It wasn't so long ago we thought space and time were the absolute and unchanging scaffolding of the universe. Then along came Albert Einstein, who showed that different observers can disagree about the length of objects and the timing of events. His theory of relativity unified space and time into a single entity - space-time. It meant the way we thought about the fabric of reality would never be the same again. "Henceforth space by itself, and time by itself, are doomed to fade into mere shadows," declared mathematician Hermann Minkowski. "Only a kind of union of the two will preserve an independent reality."No, Einstein did not show those things. FitzGerald published his theory that motion affects lengths of objects in 1889, and Lorentz showed that time was also affected in 1892. Einstein did not write his first paper on the subject until 1905. When Minkowski published the above quote in 1908, Einstein denounced it. I document this in How Einstein Ruined Physics.
But did Einstein's revolution go far enough?
The reasons for combining space and time are the spacetime geometry and the electromagnetic covariance. These were published by Poincare in 1905 and Minkowski in 1908, and not by Einstein. Einstein did not even understand these concepts until about 10 years later.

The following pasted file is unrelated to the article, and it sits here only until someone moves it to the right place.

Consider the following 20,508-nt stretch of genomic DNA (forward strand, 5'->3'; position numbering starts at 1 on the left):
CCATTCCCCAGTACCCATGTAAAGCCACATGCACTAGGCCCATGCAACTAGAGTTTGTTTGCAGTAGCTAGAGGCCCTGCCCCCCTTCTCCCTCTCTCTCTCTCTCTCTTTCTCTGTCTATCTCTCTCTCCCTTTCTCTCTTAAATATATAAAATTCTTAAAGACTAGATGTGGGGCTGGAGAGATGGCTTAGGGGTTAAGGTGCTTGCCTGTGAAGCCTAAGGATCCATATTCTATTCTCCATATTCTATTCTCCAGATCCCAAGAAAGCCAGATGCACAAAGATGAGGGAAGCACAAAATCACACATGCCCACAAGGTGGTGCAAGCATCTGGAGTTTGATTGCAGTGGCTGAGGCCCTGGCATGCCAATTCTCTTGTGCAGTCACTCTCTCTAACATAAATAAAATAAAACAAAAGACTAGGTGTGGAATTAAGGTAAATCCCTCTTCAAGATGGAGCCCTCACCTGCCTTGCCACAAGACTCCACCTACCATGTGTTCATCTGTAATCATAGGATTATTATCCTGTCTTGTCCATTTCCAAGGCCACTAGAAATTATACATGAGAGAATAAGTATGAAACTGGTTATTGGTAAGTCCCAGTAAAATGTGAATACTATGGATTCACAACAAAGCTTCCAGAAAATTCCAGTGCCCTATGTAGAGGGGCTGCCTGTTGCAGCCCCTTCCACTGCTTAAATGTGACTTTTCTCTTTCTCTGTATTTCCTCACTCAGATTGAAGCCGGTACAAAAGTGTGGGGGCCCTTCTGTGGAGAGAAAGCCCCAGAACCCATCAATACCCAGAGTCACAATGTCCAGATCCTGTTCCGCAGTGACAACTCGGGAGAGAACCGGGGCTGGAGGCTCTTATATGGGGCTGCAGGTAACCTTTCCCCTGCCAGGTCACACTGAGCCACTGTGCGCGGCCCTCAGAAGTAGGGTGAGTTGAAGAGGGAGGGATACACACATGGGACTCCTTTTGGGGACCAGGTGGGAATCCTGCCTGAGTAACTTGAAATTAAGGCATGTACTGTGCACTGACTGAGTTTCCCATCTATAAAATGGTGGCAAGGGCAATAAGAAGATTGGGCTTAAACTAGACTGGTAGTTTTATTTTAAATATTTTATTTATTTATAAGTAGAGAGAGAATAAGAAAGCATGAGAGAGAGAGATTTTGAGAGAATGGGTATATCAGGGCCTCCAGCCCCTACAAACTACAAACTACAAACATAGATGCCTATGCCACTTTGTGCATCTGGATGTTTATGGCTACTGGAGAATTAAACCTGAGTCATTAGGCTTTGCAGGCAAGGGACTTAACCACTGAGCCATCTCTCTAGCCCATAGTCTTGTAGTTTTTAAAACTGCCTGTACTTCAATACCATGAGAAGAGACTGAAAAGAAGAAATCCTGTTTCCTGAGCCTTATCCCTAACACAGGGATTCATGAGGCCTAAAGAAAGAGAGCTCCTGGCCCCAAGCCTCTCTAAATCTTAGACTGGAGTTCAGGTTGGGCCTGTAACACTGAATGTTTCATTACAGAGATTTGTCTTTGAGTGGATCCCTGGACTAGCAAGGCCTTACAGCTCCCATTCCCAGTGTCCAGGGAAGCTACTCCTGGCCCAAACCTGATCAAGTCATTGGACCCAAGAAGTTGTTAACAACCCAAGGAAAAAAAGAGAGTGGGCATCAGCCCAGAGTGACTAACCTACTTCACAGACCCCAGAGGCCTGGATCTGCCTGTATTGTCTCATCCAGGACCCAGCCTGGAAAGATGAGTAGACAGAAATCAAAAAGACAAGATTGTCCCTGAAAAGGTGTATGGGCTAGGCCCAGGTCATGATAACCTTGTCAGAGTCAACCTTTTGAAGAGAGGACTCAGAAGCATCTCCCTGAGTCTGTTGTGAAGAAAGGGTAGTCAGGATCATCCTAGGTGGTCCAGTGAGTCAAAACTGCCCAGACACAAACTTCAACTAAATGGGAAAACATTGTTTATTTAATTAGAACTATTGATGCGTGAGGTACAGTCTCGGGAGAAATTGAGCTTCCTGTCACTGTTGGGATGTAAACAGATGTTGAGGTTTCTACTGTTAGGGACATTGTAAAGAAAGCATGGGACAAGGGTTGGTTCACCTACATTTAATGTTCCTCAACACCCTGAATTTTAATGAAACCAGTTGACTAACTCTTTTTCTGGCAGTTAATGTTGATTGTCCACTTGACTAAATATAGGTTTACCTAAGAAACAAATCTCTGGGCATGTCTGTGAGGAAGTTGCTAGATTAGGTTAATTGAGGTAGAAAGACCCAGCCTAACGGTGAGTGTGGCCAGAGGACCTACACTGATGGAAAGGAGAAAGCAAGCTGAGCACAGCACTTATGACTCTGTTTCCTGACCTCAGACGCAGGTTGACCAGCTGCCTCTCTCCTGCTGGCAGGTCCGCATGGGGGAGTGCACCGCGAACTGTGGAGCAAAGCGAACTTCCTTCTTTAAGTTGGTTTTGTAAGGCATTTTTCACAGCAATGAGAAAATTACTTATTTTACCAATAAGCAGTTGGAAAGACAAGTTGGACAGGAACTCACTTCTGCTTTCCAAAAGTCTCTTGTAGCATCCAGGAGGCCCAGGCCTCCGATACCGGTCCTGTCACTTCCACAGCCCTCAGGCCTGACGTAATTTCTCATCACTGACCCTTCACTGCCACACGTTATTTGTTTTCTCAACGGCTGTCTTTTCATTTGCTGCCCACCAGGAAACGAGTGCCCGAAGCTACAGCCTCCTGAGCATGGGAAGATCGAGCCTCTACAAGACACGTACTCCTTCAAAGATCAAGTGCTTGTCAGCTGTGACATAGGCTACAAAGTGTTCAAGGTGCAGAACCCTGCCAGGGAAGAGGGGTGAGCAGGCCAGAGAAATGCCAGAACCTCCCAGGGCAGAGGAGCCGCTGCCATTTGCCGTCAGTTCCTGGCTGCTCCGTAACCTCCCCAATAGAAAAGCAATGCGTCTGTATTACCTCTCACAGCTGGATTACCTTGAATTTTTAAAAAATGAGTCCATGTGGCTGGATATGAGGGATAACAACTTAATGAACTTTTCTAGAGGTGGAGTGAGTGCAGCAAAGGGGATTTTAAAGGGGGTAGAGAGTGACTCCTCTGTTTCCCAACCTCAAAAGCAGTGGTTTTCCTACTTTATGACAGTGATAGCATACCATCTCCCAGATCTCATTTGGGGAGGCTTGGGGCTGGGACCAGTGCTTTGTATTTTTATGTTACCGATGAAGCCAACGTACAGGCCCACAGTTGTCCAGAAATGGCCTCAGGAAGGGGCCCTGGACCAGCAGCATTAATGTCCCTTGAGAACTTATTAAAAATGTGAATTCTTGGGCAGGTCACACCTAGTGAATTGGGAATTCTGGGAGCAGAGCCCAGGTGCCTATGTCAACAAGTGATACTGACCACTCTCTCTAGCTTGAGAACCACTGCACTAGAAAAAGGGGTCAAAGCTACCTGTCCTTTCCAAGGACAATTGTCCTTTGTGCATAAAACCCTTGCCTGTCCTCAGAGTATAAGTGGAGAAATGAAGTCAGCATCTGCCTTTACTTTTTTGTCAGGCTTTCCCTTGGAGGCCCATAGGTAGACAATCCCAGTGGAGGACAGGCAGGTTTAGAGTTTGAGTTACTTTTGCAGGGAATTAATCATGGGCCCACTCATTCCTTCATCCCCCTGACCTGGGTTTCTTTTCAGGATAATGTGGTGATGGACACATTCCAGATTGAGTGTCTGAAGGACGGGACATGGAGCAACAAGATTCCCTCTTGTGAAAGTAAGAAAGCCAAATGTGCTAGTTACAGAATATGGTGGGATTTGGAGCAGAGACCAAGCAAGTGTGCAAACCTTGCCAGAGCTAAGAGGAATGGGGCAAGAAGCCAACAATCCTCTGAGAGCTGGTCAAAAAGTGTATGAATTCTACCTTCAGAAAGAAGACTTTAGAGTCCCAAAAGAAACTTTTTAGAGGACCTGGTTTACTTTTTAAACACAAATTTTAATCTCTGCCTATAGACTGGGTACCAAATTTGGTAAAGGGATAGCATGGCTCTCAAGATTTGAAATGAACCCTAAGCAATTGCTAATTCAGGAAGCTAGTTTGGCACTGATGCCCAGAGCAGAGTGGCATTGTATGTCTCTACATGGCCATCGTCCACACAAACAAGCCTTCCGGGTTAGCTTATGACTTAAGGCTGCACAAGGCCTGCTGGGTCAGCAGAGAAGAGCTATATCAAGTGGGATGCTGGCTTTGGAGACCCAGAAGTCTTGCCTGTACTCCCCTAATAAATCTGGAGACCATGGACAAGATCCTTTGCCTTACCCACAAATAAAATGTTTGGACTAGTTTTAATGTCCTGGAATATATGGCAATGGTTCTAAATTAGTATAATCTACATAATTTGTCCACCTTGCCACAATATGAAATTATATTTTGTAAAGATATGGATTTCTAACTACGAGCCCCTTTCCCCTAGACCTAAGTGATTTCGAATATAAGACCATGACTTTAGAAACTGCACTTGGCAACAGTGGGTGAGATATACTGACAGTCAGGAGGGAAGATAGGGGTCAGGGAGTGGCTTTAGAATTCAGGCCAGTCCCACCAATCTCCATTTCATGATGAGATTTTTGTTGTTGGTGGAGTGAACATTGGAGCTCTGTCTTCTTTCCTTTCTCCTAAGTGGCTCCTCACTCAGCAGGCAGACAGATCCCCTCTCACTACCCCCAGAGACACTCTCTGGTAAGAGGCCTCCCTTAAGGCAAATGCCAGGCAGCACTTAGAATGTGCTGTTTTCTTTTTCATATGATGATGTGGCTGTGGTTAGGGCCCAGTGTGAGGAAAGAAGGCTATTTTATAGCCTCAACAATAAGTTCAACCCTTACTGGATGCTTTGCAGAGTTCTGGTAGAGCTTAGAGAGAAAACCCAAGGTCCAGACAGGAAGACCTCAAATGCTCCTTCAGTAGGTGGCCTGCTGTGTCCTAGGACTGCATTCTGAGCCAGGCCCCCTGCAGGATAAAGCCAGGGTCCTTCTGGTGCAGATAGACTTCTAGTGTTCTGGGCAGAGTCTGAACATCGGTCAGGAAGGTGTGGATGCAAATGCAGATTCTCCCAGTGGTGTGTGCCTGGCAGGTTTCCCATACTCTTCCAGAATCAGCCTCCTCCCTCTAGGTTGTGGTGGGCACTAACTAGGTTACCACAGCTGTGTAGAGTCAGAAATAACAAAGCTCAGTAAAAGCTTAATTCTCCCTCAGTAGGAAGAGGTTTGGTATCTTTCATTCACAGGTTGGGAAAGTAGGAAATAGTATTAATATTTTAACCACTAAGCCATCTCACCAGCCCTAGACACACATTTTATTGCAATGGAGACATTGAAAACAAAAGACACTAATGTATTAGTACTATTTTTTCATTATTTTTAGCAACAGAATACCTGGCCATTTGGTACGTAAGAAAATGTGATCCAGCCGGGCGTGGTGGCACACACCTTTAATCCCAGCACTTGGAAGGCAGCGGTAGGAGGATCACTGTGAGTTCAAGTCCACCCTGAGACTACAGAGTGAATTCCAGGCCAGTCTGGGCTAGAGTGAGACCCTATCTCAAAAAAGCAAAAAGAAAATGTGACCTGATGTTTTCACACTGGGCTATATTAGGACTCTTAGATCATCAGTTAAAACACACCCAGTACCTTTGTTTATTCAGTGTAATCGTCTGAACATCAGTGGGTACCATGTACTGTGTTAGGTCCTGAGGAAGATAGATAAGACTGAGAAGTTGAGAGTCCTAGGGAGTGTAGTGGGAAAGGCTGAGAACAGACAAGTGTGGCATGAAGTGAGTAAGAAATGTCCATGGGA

The new paper by Lee Smolin and others says:
The idea that we live in a spacetime is constructed by inference from our measurements of momenta and energy. This was vividly illustrated by Einstein’s procedure to give space-time coordinates to distant events by exchanges of light signals .The reference is to Einstein's famous 1905 paper. That 1905 procedure was published first by Poincare in 1900.
Formulations of physics in terms of phase space are not new, and go back a couple of centuries. This new paper has some speculative ideas that are probably useless, but they are clearly labeled speculation and I have no problem with that. You can see how speculative it is by these claims about what you would have to do to observe the new ideas:
Relative locality would deal a huge blow to our picture of reality. ... Let's say you were patient enough to wait around while a black hole evaporated, a process that could take billions of years. Once it had vanished, you could ask what happened to, say, an elephant that once succumbed to its gravitational grip. But as you look back to the time at which you thought the elephant had fallen in, you would find that locations in space-time had grown so fuzzy and uncertain that there would be no way to tell whether the elephant actually fell into the black hole or narrowly missed it. The information-loss paradox dissolves.My point is to note how much modern physicists emulate an entirely false notion of an Einsteinian revolution. The pattern is (1) tell some false Einstein story, (2) claim a paradigm shift, (3) argue for the completion of some Einsteinian revolution, (4) question reality, and (5) make some completely untestable prediction.